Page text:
Nobel Prize-winning economist Joseph Stiglitz, in an op-ed in the Financial Times, despite all of the happy talk about last week Bureau of Labor Statistics Employment Situation Report, is unhappy with the state of the U. S. labor market as well he should be:
In Friday’s US employment report, the proportion of working-age American adults in a job moved up only 0.1 percentage points, to a miserable 58.6 per cent – numbers not seen since the downturn of the early 1980s. There are still 23m Americans who would like a full-time job but who cannot get one. The jobs deficit, the number of extra jobs that would have been required to keep up with new entrants to the labour market, is 15m. Employment has yet to return to its level of December 2008. Male employment is still below what it was in February 2007 – meanwhile, the working-age population has grown considerably.
Let’s assume that job creation continues at the rate of 225,000 jobs a month. That is only about 100,000 beyond the number required to provide jobs for the average monthly number of new entrants into the labour force. At that pace, it would take 150 months to reach full employment – 13 years, some time around 2025. The independent Congressional Budget Office is more optimistic, forecasting the return of full employment by 2018.
Read the whole thing. He goes on to list three missing elements in demand: the perverse savings situation that prevailed in 2007, the abnormally large proportion of total investment going into housing, and the budget constraints on state and local governments. He follows that with three risks:
- A steeper European downturn;
- Complacency that the economy will just recover on its own;
- That 7% unemployment will come to be seen as acceptable.
to which I might add or a declining labor force participation rate will come to be seen as acceptable.
This is a plea for more fiscal stimulus on Dr. Stiglitz’s part. I’m afraid he would be disappointed at the results.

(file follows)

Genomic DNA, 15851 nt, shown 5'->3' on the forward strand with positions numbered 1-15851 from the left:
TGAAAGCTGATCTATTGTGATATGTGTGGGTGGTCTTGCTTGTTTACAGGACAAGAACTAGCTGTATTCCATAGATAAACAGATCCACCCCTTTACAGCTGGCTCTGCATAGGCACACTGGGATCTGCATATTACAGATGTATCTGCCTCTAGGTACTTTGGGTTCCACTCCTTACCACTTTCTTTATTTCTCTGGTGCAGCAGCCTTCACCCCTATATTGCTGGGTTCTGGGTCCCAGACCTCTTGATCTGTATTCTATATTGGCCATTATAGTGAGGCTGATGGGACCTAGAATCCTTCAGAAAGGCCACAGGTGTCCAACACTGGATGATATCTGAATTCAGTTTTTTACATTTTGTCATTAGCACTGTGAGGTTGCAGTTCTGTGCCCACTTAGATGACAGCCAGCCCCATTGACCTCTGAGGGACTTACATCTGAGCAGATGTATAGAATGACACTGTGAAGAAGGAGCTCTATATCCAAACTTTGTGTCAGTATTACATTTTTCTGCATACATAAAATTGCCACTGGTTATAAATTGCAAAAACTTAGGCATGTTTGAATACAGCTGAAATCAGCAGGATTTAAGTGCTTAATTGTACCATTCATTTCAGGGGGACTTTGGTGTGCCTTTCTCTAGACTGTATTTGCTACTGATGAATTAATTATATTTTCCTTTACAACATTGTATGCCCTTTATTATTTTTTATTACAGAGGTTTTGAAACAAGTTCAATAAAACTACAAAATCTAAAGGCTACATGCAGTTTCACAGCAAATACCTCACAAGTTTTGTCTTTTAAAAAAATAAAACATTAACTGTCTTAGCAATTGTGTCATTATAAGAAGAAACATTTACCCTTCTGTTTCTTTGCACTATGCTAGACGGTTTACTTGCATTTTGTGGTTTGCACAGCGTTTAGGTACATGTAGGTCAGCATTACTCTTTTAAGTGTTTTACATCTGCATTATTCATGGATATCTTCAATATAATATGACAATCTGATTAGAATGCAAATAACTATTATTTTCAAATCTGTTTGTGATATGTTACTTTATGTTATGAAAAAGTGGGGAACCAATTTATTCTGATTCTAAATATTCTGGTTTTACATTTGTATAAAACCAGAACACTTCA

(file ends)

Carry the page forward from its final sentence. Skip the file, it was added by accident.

I did get a good laugh out of his conclusion:
If my Cassandra forecast turns out to be wrong, stimulus can be cut.
Can anyone give an example in which a fiscal stimulus once enacted into law was repealed because it was deemed unnecessary?
I don’t think the prospects are good. Tying this in with some earlier posts of mine employment in the goods producing sectors of the economy have been in a long secular decline. Increasing employment in government is unlikely to produce a more-robust self-sustaining recovery unless, of course, we’re prepared to make that employment last forever. Then you’re faced with the cat-and-rat farm perpetual motion problem.
A good deal of the increase in employment in the services sector has been in healthcare which now accounts for more than 10% of total employment. That, too, is largely financed by the government.
Derek Thompson underscores the point at The Atlantic:
The labor market is in full-blown recovery mode right now, with the economy adding more than 200,000 net new workers each month for the past three months. At this rate, we’ll close the jobs gap in roughly … eight years.
Yep, that is the conclusion from Michael Greenstone and Adam Looney at the Hamilton Project. Today the country faces a 11 million-person jobs gap. This “jobs gap” represents the number of jobs that the U.S. economy needs to return to pre-recession employment rates while also (this part is key!) absorbing everybody joining the labor force.
He has a nifty graph illustrating employment growth under three different scenarios: with the rate of new job creation equal to the average rate during the 2000s, equal to the average rate during the 1990s, and equal to the maximum rate during the 00s.
I would add that in the post-war period the average duration of an expansion has been 59 months. We’re 33 months into the present expansion.